Game Reviews

SimCity Deluxe

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SimCity Deluxe

There's something rather cosy about SimCity Deluxe – a distinct feeling that we've frequented this neighbourhood before.

That familiarity is no doubt a result of the game's PC heritage. After all, SimCity Deluxe is actually seven-year-old PC smash SimCity 4, deposited here in iPhone form with only the most minute of bells and whistles missing in action.

Yet it's that very decision to drag and drop SimCity 4 in its entirety that's the real cause of the déjà vu. EA Mobile performed a similar trick with the franchise's first iPhone outing and the results were the same: ambitious gameplay without the proper controls to make it work.

Rather than taking any grand steps forward or attempting to fit the franchise to its new found home, it's frustrating that this latest incarnation feels like it's missing the exact same component as its predecessor: a mouse.

Return trip

Controls aside, SimCity Deluxe is built from sturdy stuff. The aim, of course, is to create an environment where both business and industry thrive, which in turn allows your town's population to surge.

Achieving this urban sprawl means dividing your playtime into two main actions: zoning land for development and laying vital infrastructure to provide for the existing population survive and support growth.

Running a town is a costly business and you're taught early to curb your enthusiasm for lavish development. Managing your money is key, whether you're building up your city from scratch or taking on a scenario, which hands you the keys to an existing township with clearly defined objectives to complete.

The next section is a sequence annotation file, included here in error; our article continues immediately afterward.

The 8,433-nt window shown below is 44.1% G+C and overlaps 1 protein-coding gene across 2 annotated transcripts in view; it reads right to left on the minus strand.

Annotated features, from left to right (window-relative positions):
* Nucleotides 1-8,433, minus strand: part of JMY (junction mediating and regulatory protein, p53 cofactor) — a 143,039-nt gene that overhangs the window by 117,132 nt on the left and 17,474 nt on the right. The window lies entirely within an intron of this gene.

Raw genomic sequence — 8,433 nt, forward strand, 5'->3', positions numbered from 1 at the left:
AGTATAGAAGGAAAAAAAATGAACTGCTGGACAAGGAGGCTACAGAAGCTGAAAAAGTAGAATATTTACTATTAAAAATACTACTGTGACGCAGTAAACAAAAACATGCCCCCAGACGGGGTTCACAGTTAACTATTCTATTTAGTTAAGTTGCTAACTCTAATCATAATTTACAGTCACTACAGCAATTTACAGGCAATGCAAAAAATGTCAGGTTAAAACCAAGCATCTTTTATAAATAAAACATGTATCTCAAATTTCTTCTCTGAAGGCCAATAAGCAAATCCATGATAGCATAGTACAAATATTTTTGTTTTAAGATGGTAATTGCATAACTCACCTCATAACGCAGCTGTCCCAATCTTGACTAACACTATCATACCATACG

The balance between charging enough taxes to ensure you have the funds to keep your city ticking over while keeping them low enough to stave off public anger is as tricky as it is in reality.

Road to nowhere?

SimCity Deluxe boasts a slew of small changes, though most are subtle. A greater array of buildings are available for construction and there's a wider variety of landscapes in which to set up home.

Weather effects also introduce flair, although seeing the ground turn white in the winter months adds little to gameplay. Quite frankly, such modifications don't fill in the cracks that threaten the game's foundations.

As hard as SimCity Deluxe tries, the screen is simply too small to facilitate a precise control scheme.

While zoning land is done with ease – dragging a finger diagonally across the grid is sufficient to cordon off an area for development – laying roads and water pipes is far too pernickety a process. Placing roads and pipes in the wrong squares purely because your fingers are blocking the view is all-too common a calamity.

Smoggy streets

It should be a perfect match: an especially fastidious setup for a game to be treasured if you have attention to detail tattooed on your heart. Disappointingly, the ill-suited controls turn from intuition to a painful reminder that not all is suited to the diminutive touchscreen.

Just because porting over mammoth titles of old is technically possible, that doesn't mean it should be done willy-nilly. SimCity Deluxe, much like Sega's Mega Drive efforts on iPhone before it, feels like a game out of its time – a fantastic title shackled by its new home.

There's little fault to be found with its content - even if it hardly evolves beyond the previous game - but the controls just aren't up to the task. If nothing else, EA's effort here serve to prove one thing: it's iPad, not iPhone, that should play host to the series.

SimCity Deluxe

An attempt to address the deficiencies of the first iPhone game, SimCity Deluxe is likewise hampered by controls that simply don't befit the device